Tech Tuesday: Rocketbooks and Frixion Pens!

 

Looking for an easy way to upload your class notes to your computer or cloud drives? Sick of wasting paper? Want a neat and easy way to stay organized?     

Then check out the Everlast Rocket Notebook and Frixion Pens! These tools were recently introduced to me by a student, and I wanted to make sure Penn students knew about them.

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Photo from getrocketbook.com

This notebook is reusable, syncs easily to your cloud drive, and works with any of the Frixion pens! It’s perfect for someone who prefers to take and save notes electronically, but that is in a class that requires them to take detailed notes on equations, pictures, or diagrams that don’t always format well in a traditional electronic note-taking devices or applications. It’s also great for those classes where your professors do not allow electronics!

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Photo from getrocketbook.com

How does it work?

  • Using one of the Frixion pens, simply write in the notebook like you would with any others.
  • At the bottom of the pages are icons where you can mark which cloud drive you want to send the notes to.
  • Using your phone, open the Rocketbook App and take a picture of your notes.
  • The phone and app will recognize the code at the bottom of your notebook page and will then send your notes to the proper electronic storage device.
  • After you have saved your notes, use a damp cloth to wipe the pages clean.
  • Give the pages a few minutes to dry, and then repeat the cycle!

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Photo from getrocketbook.com

Any drawbacks to using these tools?

  • The cost of the notebook on Amazon is $34, which is a bit hefty for one notebook. However, if this notebook is used properly, you won’t need to buy another notebook for a long time.
  • The notebook only works with Frixion pens. One is included with the first purchase of a notebook, but after that you will need to purchase more. Conveniently, these pens are erasable and not only work with Rocektbooks, but also with traditional paper.

Do you use the Rocketbooks? Let us know what you think!

Do you have any tools you would want to recommend to other Penn students?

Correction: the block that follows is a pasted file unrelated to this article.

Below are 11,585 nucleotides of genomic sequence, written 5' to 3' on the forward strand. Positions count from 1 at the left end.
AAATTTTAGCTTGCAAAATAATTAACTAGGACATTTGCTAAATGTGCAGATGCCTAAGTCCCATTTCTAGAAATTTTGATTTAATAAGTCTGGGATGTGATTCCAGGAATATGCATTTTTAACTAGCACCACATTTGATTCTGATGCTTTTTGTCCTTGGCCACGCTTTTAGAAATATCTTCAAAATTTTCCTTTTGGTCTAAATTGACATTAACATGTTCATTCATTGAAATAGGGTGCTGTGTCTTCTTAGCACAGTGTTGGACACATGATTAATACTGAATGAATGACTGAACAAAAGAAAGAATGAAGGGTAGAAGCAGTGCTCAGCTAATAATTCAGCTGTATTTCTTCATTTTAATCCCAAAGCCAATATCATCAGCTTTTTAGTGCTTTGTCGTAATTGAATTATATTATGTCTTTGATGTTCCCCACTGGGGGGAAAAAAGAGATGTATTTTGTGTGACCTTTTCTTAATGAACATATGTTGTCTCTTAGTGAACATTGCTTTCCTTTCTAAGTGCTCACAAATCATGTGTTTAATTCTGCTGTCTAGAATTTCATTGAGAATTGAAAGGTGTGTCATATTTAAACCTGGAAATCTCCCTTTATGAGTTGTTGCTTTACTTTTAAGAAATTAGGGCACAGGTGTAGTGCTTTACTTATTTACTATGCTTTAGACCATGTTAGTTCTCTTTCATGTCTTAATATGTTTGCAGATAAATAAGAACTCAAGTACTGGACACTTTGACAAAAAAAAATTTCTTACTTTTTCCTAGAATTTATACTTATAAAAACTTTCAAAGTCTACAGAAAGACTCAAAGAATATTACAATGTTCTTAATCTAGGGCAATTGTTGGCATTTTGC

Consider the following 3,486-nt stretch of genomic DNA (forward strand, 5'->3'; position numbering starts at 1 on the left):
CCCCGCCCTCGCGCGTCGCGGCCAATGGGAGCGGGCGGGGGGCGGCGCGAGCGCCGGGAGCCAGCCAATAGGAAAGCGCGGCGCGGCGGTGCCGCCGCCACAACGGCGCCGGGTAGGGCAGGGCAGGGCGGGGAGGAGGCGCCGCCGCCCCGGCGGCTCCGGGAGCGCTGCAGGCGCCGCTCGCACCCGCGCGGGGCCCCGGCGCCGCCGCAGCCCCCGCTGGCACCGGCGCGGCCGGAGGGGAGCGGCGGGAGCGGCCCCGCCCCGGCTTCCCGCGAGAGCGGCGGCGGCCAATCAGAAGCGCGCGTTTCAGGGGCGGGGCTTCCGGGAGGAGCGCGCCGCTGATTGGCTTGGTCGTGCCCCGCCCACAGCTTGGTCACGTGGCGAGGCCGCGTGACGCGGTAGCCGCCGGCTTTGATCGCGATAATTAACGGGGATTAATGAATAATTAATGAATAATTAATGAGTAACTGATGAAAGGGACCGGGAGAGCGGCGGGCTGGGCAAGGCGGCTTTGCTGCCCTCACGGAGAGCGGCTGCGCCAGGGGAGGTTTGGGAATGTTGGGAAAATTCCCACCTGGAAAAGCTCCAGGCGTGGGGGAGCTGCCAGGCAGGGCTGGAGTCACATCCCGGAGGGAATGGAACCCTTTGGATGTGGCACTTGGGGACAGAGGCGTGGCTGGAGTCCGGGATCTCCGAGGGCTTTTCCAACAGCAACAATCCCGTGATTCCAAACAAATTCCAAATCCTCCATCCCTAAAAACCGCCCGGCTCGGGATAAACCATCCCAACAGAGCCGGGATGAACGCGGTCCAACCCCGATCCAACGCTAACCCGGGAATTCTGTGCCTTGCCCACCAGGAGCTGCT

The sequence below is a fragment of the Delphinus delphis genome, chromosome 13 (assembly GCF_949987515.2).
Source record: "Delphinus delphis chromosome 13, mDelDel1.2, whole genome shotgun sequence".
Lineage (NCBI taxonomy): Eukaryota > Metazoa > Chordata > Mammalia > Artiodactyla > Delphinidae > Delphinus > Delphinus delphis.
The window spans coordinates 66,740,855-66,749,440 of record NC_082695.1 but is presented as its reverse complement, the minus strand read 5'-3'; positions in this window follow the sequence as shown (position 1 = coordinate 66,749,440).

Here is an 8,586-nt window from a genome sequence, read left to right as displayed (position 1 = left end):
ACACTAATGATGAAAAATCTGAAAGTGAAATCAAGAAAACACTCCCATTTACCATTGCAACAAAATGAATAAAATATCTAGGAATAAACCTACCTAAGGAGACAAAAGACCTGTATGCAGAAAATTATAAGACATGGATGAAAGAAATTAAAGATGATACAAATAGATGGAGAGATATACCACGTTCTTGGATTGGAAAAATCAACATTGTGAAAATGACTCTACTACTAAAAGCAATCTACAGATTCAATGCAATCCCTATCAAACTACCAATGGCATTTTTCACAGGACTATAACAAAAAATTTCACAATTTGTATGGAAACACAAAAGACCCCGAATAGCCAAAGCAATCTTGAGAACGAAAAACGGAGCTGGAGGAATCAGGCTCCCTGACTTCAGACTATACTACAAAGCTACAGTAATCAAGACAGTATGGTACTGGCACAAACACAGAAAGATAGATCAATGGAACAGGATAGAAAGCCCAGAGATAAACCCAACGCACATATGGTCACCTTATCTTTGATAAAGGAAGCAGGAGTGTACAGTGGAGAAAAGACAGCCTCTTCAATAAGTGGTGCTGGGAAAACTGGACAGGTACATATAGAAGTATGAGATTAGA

Let us know and we can feature your ideas on our blog!

Disclaimer: Our Tech Tuesdays features are not an ad, we just like to highlight tools we think will be useful for Penn students!

By Staff Writer: Kelcey Grogan, Learning Instructor and Research Fellow

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Tech Tuesday: Text Help with Read and Write

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Read and Write is a technology software recently introduced to our office by Amrou Ibrahim, our Assistive Technology Specialist. It’s an amazing application that can assist many students with their reading and writing needs. The tool offers support through various features, including highlighting texts, reading texts aloud, and utilizing talk-to-text features.

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Read and Write can be installed through a Google Chrome or Safari add-ons. Once it is installed, the application installs a toolbar that can be used with any tab in your web browser. Additionally, there is a desktop feature that can be downloaded so that Read and Write can be used offline as well.

This tool includes many different features which can benefit students here at Penn. Here are a few :

  • Text-to-speech features for selected passages or entire documents (works with emails, web browsers, PDFs, and more!)
    • While the text is read aloud, the associated words are highlighted on the screen. (This can help keep the reader focused)
  • Text and picture dictionaries to aid in students’ reading
  • A speech to text feature that can aid in students’ writing
  • A simplifying text features that gets rid of ads and other distracting features from web pages
  • Tools to highlight and underline while you are reading

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This is a great tool to try, especially because it is free! If you are interested in learning more about this tool or other technology that can be useful, call the Weingarten Learning Resources Center at (215) 573-9235 to make an appointment with Amrou or with one of our other learning instructors!

By Staff Writer: Kelcey Grogan, Learning Fellow and Learning Instructor

Tech-Tuesday – Meditation and Mindfulness Apps

Shining a spotlight on different technology services and applications that may be helpful for students, faculty, and staff here in the Penn Community!

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It appears that mindfulness has become the hot new buzzword on campuses and on various blog sites across the country. This is with good reason! Practicing mindfulness has been shown to improve general health, reduce stress, improve immunity, and boost recovery. For college students, practicing mindfulness has been shown to reduce overall stress, reduce depressive symptoms, enhance focus, and improve overall grades (Ackerman, 2017).

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While many of us may want to incorporate mindfulness practices into our daily lives, it can be difficult to make time in our schedule to read a book on mindfulness or to attend a meditation class. Luckily, there are a few apps that make it simpler to incorporate mindfulness into our daily routines! This blog will highlight two different applications that have helped me incorporate meditation and mindfulness into my weekly routine.